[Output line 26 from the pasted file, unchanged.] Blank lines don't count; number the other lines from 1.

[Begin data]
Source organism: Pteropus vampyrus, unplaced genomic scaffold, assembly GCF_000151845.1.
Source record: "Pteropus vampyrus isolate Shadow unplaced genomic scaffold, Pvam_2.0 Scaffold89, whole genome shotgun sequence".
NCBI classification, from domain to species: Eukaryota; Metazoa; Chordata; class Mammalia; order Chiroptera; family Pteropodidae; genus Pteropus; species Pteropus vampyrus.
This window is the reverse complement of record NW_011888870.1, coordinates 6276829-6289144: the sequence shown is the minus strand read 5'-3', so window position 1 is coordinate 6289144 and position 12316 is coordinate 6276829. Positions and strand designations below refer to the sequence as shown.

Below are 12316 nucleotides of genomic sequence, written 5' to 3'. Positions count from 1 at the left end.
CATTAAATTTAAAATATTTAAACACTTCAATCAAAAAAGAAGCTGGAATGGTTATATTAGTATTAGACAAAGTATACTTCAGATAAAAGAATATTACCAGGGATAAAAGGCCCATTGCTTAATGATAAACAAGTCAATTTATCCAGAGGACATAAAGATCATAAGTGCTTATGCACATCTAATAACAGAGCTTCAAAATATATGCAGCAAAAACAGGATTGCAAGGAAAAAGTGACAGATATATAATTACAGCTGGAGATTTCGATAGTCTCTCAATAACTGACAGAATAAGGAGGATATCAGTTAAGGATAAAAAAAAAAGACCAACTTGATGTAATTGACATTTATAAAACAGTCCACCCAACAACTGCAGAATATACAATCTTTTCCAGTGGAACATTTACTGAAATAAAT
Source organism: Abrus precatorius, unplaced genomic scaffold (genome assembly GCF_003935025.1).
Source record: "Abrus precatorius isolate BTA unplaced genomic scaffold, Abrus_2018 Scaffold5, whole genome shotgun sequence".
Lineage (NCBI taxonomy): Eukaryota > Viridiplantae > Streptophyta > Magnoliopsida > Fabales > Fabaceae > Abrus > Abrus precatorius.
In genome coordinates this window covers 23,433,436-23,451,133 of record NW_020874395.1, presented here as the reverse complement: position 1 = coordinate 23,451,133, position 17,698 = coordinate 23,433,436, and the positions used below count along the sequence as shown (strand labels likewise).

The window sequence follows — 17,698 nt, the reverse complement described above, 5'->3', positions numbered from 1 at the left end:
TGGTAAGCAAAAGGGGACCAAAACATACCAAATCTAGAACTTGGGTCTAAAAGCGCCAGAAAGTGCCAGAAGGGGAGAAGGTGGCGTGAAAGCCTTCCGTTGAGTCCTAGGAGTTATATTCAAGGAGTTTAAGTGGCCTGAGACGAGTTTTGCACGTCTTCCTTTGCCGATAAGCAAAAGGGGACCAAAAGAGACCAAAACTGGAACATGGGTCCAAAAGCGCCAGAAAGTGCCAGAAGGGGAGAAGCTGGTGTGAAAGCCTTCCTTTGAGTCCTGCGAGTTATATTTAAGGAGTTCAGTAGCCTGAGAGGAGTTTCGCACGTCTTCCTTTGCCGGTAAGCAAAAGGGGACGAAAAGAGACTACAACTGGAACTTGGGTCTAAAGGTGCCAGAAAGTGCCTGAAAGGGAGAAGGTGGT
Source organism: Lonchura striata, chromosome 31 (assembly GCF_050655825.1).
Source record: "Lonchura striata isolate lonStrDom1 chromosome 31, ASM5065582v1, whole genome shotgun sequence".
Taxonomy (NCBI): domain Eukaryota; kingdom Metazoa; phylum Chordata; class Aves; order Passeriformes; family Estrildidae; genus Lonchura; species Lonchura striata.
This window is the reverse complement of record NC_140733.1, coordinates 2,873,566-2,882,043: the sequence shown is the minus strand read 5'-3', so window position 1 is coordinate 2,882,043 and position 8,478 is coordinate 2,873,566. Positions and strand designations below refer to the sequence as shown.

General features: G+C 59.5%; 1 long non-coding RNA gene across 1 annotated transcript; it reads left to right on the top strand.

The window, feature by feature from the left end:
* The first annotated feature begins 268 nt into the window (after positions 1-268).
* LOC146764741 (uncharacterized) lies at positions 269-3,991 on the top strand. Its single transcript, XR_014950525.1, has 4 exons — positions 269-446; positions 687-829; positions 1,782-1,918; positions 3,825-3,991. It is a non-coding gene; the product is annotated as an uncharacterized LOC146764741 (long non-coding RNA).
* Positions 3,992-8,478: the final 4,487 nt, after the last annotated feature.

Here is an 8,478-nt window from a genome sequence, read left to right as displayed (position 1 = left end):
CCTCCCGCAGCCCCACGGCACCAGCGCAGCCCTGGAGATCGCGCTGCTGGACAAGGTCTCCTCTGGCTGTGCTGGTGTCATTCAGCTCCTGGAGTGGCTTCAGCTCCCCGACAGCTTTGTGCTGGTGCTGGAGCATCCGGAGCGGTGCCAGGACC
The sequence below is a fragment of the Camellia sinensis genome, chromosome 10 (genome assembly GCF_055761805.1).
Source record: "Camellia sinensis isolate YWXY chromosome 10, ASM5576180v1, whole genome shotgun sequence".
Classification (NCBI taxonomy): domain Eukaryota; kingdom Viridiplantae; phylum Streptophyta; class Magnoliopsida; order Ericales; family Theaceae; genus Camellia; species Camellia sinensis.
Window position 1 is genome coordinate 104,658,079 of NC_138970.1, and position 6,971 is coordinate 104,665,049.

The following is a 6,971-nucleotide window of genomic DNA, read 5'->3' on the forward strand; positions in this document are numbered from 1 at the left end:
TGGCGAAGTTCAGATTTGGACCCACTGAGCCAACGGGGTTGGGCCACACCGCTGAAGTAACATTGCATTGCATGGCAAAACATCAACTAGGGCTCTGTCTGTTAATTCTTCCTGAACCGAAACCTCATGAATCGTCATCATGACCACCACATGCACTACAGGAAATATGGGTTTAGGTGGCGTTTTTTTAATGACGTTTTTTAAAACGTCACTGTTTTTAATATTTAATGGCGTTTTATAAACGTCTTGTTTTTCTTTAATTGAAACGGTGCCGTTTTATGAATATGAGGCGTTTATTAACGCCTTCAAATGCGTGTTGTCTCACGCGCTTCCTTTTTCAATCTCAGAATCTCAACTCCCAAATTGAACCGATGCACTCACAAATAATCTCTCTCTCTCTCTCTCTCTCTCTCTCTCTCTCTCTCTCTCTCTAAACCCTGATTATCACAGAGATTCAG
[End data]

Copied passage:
Classification (NCBI taxonomy): domain Eukaryota; kingdom Viridiplantae; phylum Streptophyta; class Magnoliopsida; order Ericales; family Theaceae; genus Camellia; species Camellia sinensis.